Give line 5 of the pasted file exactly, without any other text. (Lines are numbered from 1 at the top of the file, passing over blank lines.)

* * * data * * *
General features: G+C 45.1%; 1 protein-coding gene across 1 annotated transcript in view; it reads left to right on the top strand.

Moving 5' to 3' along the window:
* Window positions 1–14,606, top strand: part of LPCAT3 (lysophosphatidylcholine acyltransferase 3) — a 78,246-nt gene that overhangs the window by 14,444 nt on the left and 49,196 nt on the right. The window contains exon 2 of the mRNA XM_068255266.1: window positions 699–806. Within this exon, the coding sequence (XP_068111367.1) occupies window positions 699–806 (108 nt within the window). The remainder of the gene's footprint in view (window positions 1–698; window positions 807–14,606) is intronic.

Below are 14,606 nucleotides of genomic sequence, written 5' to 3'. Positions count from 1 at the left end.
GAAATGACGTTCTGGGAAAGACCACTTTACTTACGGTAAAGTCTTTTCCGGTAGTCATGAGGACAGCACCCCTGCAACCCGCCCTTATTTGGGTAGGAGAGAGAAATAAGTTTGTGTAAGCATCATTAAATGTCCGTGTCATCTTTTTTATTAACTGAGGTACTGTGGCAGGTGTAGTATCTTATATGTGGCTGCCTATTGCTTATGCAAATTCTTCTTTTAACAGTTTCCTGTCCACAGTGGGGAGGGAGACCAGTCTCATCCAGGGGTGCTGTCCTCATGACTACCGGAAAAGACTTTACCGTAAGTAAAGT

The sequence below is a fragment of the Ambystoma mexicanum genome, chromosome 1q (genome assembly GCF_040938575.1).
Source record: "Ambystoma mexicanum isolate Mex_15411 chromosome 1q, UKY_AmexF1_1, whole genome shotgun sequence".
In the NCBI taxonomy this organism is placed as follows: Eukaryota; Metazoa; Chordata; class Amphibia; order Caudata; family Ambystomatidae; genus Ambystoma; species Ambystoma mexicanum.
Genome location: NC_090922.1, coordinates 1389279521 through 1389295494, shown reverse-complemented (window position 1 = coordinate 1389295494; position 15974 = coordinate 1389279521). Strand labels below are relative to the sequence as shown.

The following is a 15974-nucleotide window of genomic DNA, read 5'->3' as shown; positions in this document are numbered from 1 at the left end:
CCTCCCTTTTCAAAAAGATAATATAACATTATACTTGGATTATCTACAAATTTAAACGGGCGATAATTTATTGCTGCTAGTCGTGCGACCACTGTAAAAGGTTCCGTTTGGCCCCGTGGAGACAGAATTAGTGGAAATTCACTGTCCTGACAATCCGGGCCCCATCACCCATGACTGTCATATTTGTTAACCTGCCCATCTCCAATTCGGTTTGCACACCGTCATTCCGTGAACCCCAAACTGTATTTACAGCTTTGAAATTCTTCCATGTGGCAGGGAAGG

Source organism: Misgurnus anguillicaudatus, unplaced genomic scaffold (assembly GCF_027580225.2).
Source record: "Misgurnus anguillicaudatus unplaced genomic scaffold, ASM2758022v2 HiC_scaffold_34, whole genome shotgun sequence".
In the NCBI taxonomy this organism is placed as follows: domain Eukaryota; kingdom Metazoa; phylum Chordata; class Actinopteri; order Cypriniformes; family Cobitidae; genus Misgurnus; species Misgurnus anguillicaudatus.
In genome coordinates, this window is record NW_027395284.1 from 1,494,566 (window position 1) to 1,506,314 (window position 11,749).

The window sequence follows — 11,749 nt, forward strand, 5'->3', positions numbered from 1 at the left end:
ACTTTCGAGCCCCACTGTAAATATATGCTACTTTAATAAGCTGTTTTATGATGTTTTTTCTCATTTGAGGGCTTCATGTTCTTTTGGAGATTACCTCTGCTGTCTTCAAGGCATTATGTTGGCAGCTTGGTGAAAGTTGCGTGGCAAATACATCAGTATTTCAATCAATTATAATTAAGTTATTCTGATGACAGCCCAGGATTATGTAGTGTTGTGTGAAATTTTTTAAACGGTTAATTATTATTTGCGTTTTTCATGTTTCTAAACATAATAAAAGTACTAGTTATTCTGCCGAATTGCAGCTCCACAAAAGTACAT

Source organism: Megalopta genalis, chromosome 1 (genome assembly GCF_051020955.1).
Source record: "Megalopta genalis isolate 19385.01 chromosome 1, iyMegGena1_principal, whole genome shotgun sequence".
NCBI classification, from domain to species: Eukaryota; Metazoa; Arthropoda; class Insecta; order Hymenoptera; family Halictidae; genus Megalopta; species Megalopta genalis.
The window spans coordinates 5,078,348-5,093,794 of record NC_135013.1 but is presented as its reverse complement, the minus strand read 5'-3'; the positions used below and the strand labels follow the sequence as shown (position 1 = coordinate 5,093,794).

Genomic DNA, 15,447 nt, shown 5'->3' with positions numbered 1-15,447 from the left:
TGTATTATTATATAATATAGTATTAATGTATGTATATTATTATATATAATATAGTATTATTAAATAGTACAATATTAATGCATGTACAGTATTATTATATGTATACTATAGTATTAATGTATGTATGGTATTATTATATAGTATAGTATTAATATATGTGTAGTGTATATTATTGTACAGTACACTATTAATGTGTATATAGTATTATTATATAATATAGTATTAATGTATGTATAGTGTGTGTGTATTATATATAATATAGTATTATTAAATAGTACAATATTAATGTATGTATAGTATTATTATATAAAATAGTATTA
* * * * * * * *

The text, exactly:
GAAATGACGTTCTGGGAAAGACCACTTTACTTACGGTAAAGTCTTTTCCGGTAGTCATGAGGACAGCACCCCTGCAACCCGCCCTTATTTGGGTAGGAGAGAGAAATAAGTTTGTGTAAGCATCATTAAATGTCCGTGTCATCTTTTTTATTAACTGAGGTACTGTGGCAGGTGTAGTATCTTATATGTGGCTGCCTATTGCTTATGCAAATTCTTCTTTTAACAGTTTCCTGTCCACAGTGGGGAGGGAGACCAGTCTCATCCAGGGGTGCTGTCCTCATGACTACCGGAAAAGACTTTACCGTAAGTAAAGT